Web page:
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They would then realize that they can’t run over you, isolate you carelessly, and steal from you. They will then avoid you and attack the weaker players

Barry Tanenbaum, who also writes about tough games, says that top players construct a complicated version of “I’m a winner” image to create fear, uncertainty, and doubt (FUD).

Opponents who are afraid, confused, and disoriented tend to become predictable. They can’t make a move against you because they don’t know where you are, so they tend to become passive, mostly folding, checking, and calling. They bet and raise only when they have real hands, and they seldom bluff. In short, they become more predictable.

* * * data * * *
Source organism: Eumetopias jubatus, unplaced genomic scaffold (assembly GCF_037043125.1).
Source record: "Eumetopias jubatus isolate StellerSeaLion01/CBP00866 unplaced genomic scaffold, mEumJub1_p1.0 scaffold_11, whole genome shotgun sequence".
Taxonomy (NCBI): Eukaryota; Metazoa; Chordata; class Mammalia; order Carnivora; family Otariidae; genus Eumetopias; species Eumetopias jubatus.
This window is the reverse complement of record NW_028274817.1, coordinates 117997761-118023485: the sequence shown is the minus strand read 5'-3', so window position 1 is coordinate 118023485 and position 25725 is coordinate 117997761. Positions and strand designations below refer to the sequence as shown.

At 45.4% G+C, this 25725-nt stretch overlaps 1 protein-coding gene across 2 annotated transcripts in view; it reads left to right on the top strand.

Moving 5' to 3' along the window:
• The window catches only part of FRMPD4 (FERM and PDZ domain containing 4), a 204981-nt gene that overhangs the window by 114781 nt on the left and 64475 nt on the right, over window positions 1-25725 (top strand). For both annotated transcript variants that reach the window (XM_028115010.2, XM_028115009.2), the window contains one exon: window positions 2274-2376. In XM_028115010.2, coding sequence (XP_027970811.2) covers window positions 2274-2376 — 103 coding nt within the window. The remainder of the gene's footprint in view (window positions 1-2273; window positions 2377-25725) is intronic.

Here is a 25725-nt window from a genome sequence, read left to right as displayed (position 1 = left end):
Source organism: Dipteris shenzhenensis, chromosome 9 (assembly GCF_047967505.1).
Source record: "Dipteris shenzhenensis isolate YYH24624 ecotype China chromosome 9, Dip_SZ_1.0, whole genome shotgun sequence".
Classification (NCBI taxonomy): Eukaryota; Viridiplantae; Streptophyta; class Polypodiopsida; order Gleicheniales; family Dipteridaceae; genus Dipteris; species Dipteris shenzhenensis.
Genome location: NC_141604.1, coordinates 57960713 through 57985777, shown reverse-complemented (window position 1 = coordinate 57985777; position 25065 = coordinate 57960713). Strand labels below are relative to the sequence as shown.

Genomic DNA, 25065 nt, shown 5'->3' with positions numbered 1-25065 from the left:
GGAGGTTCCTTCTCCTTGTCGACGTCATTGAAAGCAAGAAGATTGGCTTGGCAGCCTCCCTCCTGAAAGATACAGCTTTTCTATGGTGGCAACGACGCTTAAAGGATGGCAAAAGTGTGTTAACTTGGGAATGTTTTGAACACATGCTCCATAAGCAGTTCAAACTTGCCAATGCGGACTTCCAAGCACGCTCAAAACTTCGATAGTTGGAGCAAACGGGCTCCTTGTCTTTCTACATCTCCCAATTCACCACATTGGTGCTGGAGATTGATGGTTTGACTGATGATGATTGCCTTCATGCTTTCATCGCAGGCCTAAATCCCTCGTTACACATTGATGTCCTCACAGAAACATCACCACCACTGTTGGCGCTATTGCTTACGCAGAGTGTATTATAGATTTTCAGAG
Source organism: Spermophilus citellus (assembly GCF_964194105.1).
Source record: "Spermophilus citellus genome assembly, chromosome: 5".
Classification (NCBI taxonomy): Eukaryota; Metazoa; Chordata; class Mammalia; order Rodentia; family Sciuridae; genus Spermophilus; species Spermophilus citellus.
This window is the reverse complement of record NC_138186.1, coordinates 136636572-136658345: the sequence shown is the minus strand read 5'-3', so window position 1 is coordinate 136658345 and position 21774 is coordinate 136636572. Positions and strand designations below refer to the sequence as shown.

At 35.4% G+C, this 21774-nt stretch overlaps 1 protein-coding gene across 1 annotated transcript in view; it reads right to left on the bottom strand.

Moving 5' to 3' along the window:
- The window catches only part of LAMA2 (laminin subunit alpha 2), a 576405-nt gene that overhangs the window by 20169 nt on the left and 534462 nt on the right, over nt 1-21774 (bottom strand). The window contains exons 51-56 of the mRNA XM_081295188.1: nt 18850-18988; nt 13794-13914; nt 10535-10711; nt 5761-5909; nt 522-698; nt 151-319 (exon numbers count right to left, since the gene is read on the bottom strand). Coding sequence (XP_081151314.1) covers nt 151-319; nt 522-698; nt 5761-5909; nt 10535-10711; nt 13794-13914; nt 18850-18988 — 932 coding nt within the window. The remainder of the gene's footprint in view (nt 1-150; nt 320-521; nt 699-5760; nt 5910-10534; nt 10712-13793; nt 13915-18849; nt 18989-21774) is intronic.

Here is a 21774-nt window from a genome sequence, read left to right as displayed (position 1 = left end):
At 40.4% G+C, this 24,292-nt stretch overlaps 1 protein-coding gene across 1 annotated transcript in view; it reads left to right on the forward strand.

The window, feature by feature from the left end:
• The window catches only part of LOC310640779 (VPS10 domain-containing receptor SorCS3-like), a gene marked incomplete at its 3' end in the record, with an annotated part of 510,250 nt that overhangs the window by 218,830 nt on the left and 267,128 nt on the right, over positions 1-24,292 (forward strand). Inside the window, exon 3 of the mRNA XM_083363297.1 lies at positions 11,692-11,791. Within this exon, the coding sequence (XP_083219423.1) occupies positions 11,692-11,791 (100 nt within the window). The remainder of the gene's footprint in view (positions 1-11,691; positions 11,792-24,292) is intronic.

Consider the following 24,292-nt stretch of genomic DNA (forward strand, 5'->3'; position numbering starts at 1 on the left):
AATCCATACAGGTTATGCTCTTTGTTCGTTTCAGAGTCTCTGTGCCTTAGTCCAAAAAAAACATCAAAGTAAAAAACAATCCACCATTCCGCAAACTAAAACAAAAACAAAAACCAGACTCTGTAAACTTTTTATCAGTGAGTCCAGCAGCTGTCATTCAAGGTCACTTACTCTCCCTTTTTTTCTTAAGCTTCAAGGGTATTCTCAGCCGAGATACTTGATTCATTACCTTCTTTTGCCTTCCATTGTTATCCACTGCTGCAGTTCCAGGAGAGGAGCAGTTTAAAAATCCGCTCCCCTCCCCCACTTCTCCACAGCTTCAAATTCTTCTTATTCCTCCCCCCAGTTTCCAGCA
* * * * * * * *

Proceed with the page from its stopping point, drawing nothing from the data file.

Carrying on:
You want to balance fear and uncertainty and doubt. Play tightly enough to inspire fear, but be varied enough to create substantial uncertainty and doubt in your opponents’ minds.

Make them understand that you are likely to turn over a good hand, but you might not, so they sometimes have to pay you off.

Some egotistical losers try to create a winner’s image by criticizing other players and lecturing on strategy. They build their egos, but embarrass the weak players, make them reluctant to repeat certain mistakes, or drive them away. They also give away information that opponents use against them.


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